The gun came up and the door bell rang imperiously. De Fleury lowered the weapon; he seemed slowly to be recognizing the solid world around him, something he had withdrawn from, lost in another. Mary had seen him like this before, waking from sleep, somewhere between two kingdoms. Then he would yawn and stretch, and finally he’d smile at her; he’d be Francis de Fleury, whole. Now he neither yawned nor stretched, but he rose with a hint of stiffness. He walked to the front door but he left the gun behind him. Mary, with a little gasp, forced herself to pocket it.

When de Fleury came back Rex Hadley was with him. He was looking at Mary Francom, very white. Mary stood motionless, silent and in misery. There was nothing to say. De Fleury was silent too, but he was watching Rex closely. He was puzzled but he was something more. At last he said, deliberately banal: ‘I think you know Miss Francom. You met her at Sestriere and again at this flat.’

‘We’ve met many times since then.’ Rex Hadley’s voice was stony.


‘I hadn’t expected to find her here.’

Mary said shakily: ‘Rex….’

He didn’t turn towards her. De Fleury was watching still, weighing a decision. Finally he took it. He waved at chairs, sat down himself. He said socially, very cool: ‘We’d better have this out.’

‘There’s nothing to discuss.’

‘I’m not quite insensitive. Tell me.’

Rex thought it over, shrugged; in the same dead voice he said: ‘I’d asked Miss Francom to marry me.’

‘That is the truth? Forgive me, but I must know.’

‘It is.’

Astonishingly de Fleury smiled. He began to talk with a calm assurance, a man aware of obligation, decently discharging it. ‘Then since I want you to believe me I’ll disclose my own interest. I was going to propose myself.’

Rex had looked up but de Fleury didn’t wait for him. ‘I intended to propose; I do not now. Miss Francom has surprised me.’

‘We’ve that in common.’

De Fleury said firmly: ‘But you are totally mistaken. So was I. The essential is that Mary is an agent. If that surprises you it shattered me, since I’m another. I imagine she works for the Security Executive, but if she doesn’t it will be for something similar. I didn’t know that at Sestriere, I didn’t in fact discover till tonight. Naturally it was a blow to me. I nearly did something foolish and I must thank your arrival that I didn’t. I don’t ask why you came here since I’m not now concerned. But you tell me you’re engaged — you’ve a right to the truth. Which is that Mary is against me. She has been all along. She was covering me at Sestriere and she’s been covering me since. If it interests you I haven’t in fact seen her since that evening at this flat. That affair, by the way, has become a little clearer.’ De Fleury was speaking pleasantly, quite without resentment. ‘Be that as it may, she came here tonight with another specific task. You remember that tape? She came here to steal it. I assume that was on the instructions of her employers but I don’t assume too hard. I don’t think her motive matters to me now.’ For an instant de Fleury’s eyes flickered across the table by his chair. ‘I could hope you would believe my word, but I can offer a sort of proof. Frisk her and you’ll find a gun. Ordinary nurses don’t carry them. Nor common mistresses.’ He rose, not stiffly now, walking to the door and holding it. ‘Good night,’ he said. ‘Congratulations.’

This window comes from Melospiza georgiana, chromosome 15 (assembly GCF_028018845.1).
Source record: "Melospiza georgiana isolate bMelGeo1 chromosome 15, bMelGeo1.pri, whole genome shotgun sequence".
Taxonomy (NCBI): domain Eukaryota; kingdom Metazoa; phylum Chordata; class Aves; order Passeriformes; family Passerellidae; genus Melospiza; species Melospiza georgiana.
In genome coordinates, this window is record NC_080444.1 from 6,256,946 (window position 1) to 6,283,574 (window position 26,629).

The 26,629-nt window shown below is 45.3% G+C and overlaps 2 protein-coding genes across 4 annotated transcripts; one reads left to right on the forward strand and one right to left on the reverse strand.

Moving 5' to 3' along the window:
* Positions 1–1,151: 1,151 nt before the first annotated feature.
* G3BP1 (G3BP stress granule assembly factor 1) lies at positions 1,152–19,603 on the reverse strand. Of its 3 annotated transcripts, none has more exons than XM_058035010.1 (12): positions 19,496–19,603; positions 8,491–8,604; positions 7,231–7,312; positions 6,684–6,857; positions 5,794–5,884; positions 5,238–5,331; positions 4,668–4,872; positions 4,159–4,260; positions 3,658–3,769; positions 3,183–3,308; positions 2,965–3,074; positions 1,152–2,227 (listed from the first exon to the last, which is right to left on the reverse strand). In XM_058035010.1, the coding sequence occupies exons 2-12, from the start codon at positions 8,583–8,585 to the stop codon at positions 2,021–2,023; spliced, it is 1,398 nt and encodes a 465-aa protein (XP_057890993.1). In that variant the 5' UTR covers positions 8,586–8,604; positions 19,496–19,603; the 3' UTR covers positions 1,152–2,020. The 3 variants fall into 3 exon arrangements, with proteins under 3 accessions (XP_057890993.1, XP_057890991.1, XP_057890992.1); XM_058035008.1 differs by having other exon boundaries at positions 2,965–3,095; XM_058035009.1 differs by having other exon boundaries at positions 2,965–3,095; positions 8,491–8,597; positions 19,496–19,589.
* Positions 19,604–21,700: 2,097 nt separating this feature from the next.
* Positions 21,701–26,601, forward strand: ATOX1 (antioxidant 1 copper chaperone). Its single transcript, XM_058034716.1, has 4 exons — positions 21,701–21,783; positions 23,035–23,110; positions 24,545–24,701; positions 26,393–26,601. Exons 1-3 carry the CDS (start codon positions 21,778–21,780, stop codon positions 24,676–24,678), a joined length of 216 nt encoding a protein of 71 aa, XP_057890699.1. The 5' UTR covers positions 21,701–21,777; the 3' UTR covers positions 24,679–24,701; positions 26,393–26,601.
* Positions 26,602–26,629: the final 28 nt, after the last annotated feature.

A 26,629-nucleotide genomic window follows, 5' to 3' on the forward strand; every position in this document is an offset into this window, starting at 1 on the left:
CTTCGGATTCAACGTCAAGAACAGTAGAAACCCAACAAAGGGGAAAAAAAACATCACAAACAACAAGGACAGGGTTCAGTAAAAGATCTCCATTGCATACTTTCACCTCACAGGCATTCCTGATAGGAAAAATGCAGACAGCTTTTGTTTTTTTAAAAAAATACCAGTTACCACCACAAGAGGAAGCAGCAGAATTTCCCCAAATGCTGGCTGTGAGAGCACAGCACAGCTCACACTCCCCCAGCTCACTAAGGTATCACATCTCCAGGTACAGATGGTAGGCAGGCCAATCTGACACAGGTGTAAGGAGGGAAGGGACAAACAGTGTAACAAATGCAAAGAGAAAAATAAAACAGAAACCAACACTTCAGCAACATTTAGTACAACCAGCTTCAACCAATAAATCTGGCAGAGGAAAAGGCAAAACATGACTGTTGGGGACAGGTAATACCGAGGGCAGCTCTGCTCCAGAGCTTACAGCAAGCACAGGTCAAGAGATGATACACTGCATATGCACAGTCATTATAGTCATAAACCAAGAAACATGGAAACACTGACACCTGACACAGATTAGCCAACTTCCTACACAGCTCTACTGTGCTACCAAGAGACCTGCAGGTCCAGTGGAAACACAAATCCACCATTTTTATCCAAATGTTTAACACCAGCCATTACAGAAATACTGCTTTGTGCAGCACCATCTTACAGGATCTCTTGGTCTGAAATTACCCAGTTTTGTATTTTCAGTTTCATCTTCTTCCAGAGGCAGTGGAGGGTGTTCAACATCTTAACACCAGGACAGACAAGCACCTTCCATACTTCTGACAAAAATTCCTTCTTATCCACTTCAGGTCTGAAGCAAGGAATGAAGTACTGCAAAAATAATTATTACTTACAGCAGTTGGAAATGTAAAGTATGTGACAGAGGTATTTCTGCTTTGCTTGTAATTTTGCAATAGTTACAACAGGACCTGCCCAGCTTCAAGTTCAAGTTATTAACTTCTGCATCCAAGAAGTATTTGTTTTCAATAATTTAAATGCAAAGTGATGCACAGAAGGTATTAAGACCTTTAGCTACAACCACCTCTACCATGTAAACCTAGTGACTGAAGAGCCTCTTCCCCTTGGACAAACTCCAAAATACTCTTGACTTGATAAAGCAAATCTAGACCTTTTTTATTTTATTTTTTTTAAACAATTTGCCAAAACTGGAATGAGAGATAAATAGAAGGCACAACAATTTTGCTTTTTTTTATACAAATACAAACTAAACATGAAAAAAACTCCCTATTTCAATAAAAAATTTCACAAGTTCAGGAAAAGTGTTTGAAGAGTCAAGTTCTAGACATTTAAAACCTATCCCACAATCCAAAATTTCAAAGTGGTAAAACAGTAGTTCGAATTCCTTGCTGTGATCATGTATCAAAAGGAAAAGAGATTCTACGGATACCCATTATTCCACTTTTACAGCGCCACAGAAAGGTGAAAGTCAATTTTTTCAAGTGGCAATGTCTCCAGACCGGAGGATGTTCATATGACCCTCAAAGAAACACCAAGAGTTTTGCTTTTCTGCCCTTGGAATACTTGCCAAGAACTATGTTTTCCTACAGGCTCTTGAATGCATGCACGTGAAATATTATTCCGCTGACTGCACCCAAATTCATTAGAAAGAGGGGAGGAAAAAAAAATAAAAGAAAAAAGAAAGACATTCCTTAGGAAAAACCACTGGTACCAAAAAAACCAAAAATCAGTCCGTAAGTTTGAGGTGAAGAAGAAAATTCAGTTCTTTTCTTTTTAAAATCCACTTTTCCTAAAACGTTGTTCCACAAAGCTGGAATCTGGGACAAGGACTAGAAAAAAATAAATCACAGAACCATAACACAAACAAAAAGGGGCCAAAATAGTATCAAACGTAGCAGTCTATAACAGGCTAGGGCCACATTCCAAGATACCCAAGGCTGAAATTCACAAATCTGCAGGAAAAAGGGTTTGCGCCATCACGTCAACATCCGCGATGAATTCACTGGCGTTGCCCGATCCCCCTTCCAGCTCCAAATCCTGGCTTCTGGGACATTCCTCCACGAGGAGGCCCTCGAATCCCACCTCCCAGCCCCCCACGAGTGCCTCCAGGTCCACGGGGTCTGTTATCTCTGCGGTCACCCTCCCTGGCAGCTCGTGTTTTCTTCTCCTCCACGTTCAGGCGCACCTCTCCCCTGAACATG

Rex Hadley was silent, searching de Fleury’s face. Presently he said awkwardly: ‘You’re a very strange man.’

‘I am? Mary was saying the same. But I try to be consistent in my strangeness. And don’t forget that tape.’ He nodded at the bureau. ‘You’ll find it in there.’

‘You mean it?’

‘Why not? Apart from what’s happened this evening you’ll be au courant with developments; you’ll know it’s no use to me, so take it.’ De Fleury smiled again. ‘Take it as a wedding present.’

They went past him silently, Mary’s arm in Rex’s. He started the car and drove for perhaps a mile. At length he said: ‘I ought to hate that man — I don’t. He’d have broken me ruthlessly, but he lives by his own queer rules. You know, I rather like him.’

Mary sighed sleepily, taking his free hand. It was an occasion for a cliché and she wasn’t embarrassed by it.

‘He’s out of this world.’